Native American Heritage Month
Quote of the Day: Everything on the earth has a purpose, every disease an herb to cure it, and every person a mission. This is the Indian theory of existence. – Mourning Dove Salish
“Sovereignty, Trust, and Resilience.”
November is Native American Heritage Month and we pay tribute to the rich ancestry and traditions of Native Americans.
- The first America Indian Day was established through the leadership of Dr. Arthur C. Parker, a Seneca Indian, who was the director of the Museum of Arts and Science in Rochester, N.Y.
- The first formal appeal for recognition of Indians as citizens was declared September 28, 1915. The annual Congress of the American Indian Association meeting in Lawrence, Kans., formally approved a plan concerning American Indian Day with observation to be the second Saturday of each May.
- New York was the first state to observe American Indian Day. The governor declared the second Saturday in May 1916 as the beginning of the proclamation.
- Many years later, President George H. W. Bush approved a joint resolution designating November 1990 “National American Indian Heritage Month.” Additional proclamations have been issued since 1994 under the names “Native American Heritage Month” and “National American Indian Month”.
Here are some of the events scheduled for this month honoring the American Indians.
Recollections from days gone by…
Interview with a half-breed: What’re your favorite memories growing up in a mixed culture?
Looking out the window and seeing headlights from automobiles coming up the lane to our home stuck in my memory. I knew it was a significant moment.
Word spread and people lined up at our front door to seek alternative herbal healing from my grandmother, a medicine woman. So much it became a problem and my first generation English grandfather stopped it.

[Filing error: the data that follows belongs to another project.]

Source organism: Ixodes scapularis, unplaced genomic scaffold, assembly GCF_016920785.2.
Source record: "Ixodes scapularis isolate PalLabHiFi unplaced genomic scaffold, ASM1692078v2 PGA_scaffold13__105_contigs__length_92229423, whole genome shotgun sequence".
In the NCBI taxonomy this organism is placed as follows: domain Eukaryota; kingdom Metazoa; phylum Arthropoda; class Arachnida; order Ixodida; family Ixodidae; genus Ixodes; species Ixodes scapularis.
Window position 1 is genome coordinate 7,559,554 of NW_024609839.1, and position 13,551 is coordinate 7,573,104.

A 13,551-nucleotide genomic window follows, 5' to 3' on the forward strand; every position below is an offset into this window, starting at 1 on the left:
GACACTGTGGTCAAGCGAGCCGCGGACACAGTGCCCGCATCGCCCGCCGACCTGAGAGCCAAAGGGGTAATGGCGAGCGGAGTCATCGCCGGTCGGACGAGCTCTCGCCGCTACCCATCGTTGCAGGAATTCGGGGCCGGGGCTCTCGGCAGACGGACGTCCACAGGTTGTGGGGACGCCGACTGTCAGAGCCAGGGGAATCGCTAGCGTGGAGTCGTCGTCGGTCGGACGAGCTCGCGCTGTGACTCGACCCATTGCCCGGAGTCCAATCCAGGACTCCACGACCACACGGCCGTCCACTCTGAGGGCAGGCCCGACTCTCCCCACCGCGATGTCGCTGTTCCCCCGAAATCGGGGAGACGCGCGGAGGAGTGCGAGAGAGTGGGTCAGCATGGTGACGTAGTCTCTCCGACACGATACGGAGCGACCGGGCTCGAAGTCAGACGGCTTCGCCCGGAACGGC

She was never the same again. You’re probably thinking I can help you with the insights she provided. NO! According to her, the Native American medicine, what some folks misunderstand as magic, is passed down through the opposite sex.
She shared her knowledge with a male she’d helped. However, she did tell me who to talk to. It was way too complicated for my mind and at the time – honestly not interested. I wonder who the young man passed the secret to for keeping it in his family. Be what it will be – the young man she shared her secrets with had two sons who became M.D’s – medicine men in their own rights.
You’ll be very lucky if they’re you’re attending physician. For a secret has to remain a secret – Native American Heritage protects those who are called to help their fellow earth walkers.
May you soar with eagles in your quest to learn more about Native Americans. The American Indians saw the Eagle as a symbol for great strength, leadership, and vision.
Native American culture is explored in Cross-Ties, a fictional coming of age novel. You’ll meet Nokuse and his family in this classic novel.
Thank you for following my blog and connecting on social media. I appreciate your support. Carolyn M. Bowen
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